But finding the appropriate time is not always easy. The China-US policy game on the renminbi exchange rate can be best characterised as a 'prisoners’ dilemma'. It is important to keep in mind that, like American politicians, Chinese leaders also have to entertain domestic political pressure. And to be seen as giving in to American pressure can substantially weaken the leaders’ political standing and capacity to act in everyone’s best interests. China is more likely to move ahead quickly if the US maintains a calm and rational stance. This was largely what happened in the lead up to the July 2005 exchange rate reform.
But the prisoners’ dilemma arises here. American politicians and commentators will not want to keep quiet since they would lose the opportunity to take political credit, even if China liberalises the exchange rate policy. In fact, some American politicians may be secretly hoping that China does not do anything. Many of them understand perfectly well that the revaluation of the renminbi will not bring jobs back to the US. If such a change in Chinese policy does happen, then they will have to find a new scapegoat for the double-digit unemployment problem. In the meantime, the Chinese government is reluctant to make any significant change under foreign pressure. This is why Krugman’s intervention would only make things worse.
Let’s imagine some scenarios in which Krugman gets what he asks for. The US Treasury Department names China as a currency manipulator and the Obama administration launches a trade war against China. If this were to happen, the most likely scenario is that China would then stick to its current exchange rate regime and retaliate with trade sanctions against America. This would reduce trade between the two countries and, more importantly, seriously damage investor confidence worldwide. A trade war between the two largest economies is a non-trivial event for the world economy. In face of a much more uncertain economic future, investors would scale back their investment plans and consumers would cut back their spending.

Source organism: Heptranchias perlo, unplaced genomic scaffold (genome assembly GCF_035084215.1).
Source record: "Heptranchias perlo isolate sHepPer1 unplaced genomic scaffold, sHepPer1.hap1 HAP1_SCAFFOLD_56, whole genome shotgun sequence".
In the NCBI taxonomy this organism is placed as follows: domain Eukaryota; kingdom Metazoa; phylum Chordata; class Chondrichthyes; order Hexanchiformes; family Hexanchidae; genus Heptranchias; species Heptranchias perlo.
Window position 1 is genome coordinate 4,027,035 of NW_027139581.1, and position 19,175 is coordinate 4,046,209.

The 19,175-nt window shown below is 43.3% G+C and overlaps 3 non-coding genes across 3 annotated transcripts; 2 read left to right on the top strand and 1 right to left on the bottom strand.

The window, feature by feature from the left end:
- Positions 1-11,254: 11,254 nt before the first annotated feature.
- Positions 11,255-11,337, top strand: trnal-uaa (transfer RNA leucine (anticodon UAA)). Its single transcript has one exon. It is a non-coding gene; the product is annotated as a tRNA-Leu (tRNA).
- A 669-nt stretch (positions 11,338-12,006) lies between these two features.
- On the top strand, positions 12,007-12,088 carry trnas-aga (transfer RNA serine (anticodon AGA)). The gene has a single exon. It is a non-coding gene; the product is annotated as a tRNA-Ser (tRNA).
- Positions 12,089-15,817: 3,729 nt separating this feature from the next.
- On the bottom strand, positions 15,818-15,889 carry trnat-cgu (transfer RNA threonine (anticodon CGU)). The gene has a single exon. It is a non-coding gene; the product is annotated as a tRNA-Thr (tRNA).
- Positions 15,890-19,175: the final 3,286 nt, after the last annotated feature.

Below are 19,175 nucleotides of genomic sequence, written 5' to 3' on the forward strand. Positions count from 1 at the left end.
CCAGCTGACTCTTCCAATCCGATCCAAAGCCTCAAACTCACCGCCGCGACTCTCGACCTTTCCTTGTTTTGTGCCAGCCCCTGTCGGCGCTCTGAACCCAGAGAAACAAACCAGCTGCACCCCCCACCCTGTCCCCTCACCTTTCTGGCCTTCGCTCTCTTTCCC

A less likely scenario is that China would be forced to appreciate the currency sharply by, say, 40 per cent. This is likely to cause significant difficulties for Chinese companies. Again, there could be two possible outcomes. The first is that Chinese companies would no longer be able to export because of sudden loss of competitiveness. The market vacuum newly made available by the exit of Chinese products would be taken up by products from other low-cost countries like Vietnam and India. American companies would not be able to compete with these countries. So this would not add new jobs in the US, but the inflation rate would move higher.
Since exports account for more than one-third of the Chinese economy, a collapse of exports would cause serious difficulties for China. Chinese growth would decelerate sharply, as happened in late 2008. This would be unfortunate since most major economies are still struggling with recovery. And sudden weakening of the world’s most dynamic economy would send chilling messages across the world markets. Investor confidence would again fall sharply.
The second possible outcome is that China would continue to export to the US market, at higher prices but lower profits. This would push up inflation rates significantly in the US and force the Fed to tighten monetary policy quickly. Both steps could hurt the momentum of America’s recovery, which is still not yet on steady footing. New difficulties in the US and China, the two largest economies of the world, would impact global investor confidence negatively.
In either case, global economic growth would be about 1.5 percentage points lower, not higher, if China revalued its currency as Krugman demands. The magnitude is probably exaggerated, but the direction is certain.
Yiping Huang is a professor of economics at the China Center for Economic Research, Peking University